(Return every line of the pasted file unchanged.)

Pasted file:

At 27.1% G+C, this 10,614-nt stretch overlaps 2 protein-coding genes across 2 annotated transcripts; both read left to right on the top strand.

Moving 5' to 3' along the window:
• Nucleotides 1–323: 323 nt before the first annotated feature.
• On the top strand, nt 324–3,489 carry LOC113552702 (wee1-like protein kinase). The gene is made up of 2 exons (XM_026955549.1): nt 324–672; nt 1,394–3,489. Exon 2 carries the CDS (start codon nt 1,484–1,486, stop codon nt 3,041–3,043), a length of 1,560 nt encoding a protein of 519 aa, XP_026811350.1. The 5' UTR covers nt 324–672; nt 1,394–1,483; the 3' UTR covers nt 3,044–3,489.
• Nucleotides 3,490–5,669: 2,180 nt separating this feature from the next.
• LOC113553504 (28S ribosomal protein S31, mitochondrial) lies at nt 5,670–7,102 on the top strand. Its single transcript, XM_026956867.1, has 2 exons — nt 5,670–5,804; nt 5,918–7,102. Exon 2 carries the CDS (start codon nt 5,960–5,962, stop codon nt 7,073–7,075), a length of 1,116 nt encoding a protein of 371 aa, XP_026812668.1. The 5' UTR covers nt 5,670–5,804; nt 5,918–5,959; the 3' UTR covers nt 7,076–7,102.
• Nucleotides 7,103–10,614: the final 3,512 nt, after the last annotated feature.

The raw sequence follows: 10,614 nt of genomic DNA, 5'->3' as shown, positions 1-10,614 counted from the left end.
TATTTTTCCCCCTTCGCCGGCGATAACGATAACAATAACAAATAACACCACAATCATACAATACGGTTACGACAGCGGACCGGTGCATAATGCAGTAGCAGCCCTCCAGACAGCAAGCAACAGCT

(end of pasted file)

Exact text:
At 27.1% G+C, this 10,614-nt stretch overlaps 2 protein-coding genes across 2 annotated transcripts; both read left to right on the top strand.

Moving 5' to 3' along the window:
• Nucleotides 1–323: 323 nt before the first annotated feature.
• On the top strand, nt 324–3,489 carry LOC113552702 (wee1-like protein kinase). The gene is made up of 2 exons (XM_026955549.1): nt 324–672; nt 1,394–3,489. Exon 2 carries the CDS (start codon nt 1,484–1,486, stop codon nt 3,041–3,043), a length of 1,560 nt encoding a protein of 519 aa, XP_026811350.1. The 5' UTR covers nt 324–672; nt 1,394–1,483; the 3' UTR covers nt 3,044–3,489.
• Nucleotides 3,490–5,669: 2,180 nt separating this feature from the next.
• LOC113553504 (28S ribosomal protein S31, mitochondrial) lies at nt 5,670–7,102 on the top strand. Its single transcript, XM_026956867.1, has 2 exons — nt 5,670–5,804; nt 5,918–7,102. Exon 2 carries the CDS (start codon nt 5,960–5,962, stop codon nt 7,073–7,075), a length of 1,116 nt encoding a protein of 371 aa, XP_026812668.1. The 5' UTR covers nt 5,670–5,804; nt 5,918–5,959; the 3' UTR covers nt 7,076–7,102.
• Nucleotides 7,103–10,614: the final 3,512 nt, after the last annotated feature.

The raw sequence follows: 10,614 nt of genomic DNA, 5'->3' as shown, positions 1-10,614 counted from the left end.
TATTTTTCCCCCTTCGCCGGCGATAACGATAACAATAACAAATAACACCACAATCATACAATACGGTTACGACAGCGGACCGGTGCATAATGCAGTAGCAGCCCTCCAGACAGCAAGCAACAGCT